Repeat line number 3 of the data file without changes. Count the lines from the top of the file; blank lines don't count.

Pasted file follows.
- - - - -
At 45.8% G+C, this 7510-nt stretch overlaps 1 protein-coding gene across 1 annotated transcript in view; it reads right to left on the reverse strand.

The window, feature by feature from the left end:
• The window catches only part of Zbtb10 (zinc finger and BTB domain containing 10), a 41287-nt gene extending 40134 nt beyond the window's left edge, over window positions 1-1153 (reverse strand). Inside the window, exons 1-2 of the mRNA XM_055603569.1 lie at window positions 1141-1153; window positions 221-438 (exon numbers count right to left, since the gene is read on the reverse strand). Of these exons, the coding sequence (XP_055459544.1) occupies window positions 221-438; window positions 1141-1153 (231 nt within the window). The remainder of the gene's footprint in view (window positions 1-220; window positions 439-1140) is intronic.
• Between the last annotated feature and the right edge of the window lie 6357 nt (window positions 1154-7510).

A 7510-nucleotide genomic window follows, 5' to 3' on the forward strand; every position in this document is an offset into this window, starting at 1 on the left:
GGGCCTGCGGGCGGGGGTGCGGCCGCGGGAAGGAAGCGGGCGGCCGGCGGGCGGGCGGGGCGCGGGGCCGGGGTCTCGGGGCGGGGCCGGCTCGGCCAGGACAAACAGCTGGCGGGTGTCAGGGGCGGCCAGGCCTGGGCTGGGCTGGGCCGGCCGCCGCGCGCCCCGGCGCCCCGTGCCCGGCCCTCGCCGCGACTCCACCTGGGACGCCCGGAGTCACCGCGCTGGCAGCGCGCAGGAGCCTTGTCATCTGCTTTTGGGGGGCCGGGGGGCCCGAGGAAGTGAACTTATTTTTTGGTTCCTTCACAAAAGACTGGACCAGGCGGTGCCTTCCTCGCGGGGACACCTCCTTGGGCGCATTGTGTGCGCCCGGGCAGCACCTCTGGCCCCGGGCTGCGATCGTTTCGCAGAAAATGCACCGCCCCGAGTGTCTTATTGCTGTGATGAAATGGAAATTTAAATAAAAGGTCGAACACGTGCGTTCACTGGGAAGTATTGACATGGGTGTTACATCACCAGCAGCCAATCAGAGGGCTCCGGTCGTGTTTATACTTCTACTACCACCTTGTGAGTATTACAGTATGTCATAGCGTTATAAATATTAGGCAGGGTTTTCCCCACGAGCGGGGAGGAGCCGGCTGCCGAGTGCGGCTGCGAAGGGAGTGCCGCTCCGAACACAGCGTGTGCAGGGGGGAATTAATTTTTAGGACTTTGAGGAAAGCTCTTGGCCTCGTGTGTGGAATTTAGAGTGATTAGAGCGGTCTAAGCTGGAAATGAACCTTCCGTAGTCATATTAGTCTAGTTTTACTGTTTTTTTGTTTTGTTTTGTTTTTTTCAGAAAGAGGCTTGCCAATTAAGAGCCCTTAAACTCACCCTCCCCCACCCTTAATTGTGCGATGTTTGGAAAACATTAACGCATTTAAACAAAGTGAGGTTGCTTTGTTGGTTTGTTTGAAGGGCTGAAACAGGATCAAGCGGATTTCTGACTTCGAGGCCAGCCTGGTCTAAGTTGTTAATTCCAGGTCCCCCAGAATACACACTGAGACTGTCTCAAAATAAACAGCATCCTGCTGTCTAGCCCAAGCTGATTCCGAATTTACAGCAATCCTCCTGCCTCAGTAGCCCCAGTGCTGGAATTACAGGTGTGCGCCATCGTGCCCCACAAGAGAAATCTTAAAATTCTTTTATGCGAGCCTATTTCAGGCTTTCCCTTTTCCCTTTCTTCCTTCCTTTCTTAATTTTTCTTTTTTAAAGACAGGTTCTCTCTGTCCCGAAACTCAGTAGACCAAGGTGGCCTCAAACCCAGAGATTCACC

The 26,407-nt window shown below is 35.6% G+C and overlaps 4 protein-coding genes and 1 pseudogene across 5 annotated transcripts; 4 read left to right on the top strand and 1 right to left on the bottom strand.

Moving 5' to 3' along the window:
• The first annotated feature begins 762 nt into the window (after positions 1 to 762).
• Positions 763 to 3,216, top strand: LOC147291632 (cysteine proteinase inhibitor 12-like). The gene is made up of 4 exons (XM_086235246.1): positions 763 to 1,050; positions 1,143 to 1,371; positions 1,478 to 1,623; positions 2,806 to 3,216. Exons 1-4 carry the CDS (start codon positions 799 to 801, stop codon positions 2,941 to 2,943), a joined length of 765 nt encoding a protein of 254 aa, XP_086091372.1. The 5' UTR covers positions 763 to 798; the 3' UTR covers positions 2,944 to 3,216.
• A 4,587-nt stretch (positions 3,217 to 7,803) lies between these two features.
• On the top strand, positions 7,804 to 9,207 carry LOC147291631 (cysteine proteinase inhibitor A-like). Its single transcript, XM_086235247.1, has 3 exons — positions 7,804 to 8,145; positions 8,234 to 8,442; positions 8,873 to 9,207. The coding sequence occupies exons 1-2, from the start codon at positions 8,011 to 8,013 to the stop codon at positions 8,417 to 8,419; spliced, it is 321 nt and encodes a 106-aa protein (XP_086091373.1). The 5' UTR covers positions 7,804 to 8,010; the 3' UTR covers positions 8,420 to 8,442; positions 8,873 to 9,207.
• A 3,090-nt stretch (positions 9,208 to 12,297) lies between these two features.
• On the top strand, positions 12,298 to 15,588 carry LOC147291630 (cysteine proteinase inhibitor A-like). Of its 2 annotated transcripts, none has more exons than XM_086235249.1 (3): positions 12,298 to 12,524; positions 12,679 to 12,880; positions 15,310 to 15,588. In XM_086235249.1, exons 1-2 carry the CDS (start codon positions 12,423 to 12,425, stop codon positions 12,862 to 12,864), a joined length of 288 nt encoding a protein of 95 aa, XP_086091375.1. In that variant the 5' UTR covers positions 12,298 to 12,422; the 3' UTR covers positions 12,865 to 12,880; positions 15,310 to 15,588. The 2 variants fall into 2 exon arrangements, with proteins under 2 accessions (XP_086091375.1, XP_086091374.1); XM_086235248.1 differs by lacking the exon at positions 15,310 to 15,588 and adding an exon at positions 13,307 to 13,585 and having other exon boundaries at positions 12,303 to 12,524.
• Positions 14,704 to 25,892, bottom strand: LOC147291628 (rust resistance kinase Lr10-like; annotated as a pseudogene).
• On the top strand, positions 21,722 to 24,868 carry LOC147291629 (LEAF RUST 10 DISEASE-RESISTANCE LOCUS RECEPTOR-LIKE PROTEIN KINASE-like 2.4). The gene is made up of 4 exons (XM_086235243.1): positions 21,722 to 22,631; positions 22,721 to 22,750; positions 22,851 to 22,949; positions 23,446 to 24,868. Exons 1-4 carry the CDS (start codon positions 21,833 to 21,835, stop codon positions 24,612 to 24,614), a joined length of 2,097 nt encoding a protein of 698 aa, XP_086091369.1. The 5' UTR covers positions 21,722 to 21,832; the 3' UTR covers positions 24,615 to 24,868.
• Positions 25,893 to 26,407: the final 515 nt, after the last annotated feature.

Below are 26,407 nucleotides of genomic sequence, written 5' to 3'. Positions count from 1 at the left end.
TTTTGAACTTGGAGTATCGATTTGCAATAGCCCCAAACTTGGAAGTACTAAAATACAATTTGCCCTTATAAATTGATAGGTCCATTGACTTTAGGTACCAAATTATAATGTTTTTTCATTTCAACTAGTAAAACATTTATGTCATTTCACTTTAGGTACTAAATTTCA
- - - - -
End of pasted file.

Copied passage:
• The window catches only part of Zbtb10 (zinc finger and BTB domain containing 10), a 41287-nt gene extending 40134 nt beyond the window's left edge, over window positions 1-1153 (reverse strand). Inside the window, exons 1-2 of the mRNA XM_055603569.1 lie at window positions 1141-1153; window positions 221-438 (exon numbers count right to left, since the gene is read on the reverse strand). Of these exons, the coding sequence (XP_055459544.1) occupies window positions 221-438; window positions 1141-1153 (231 nt within the window). The remainder of the gene's footprint in view (window positions 1-220; window positions 439-1140) is intronic.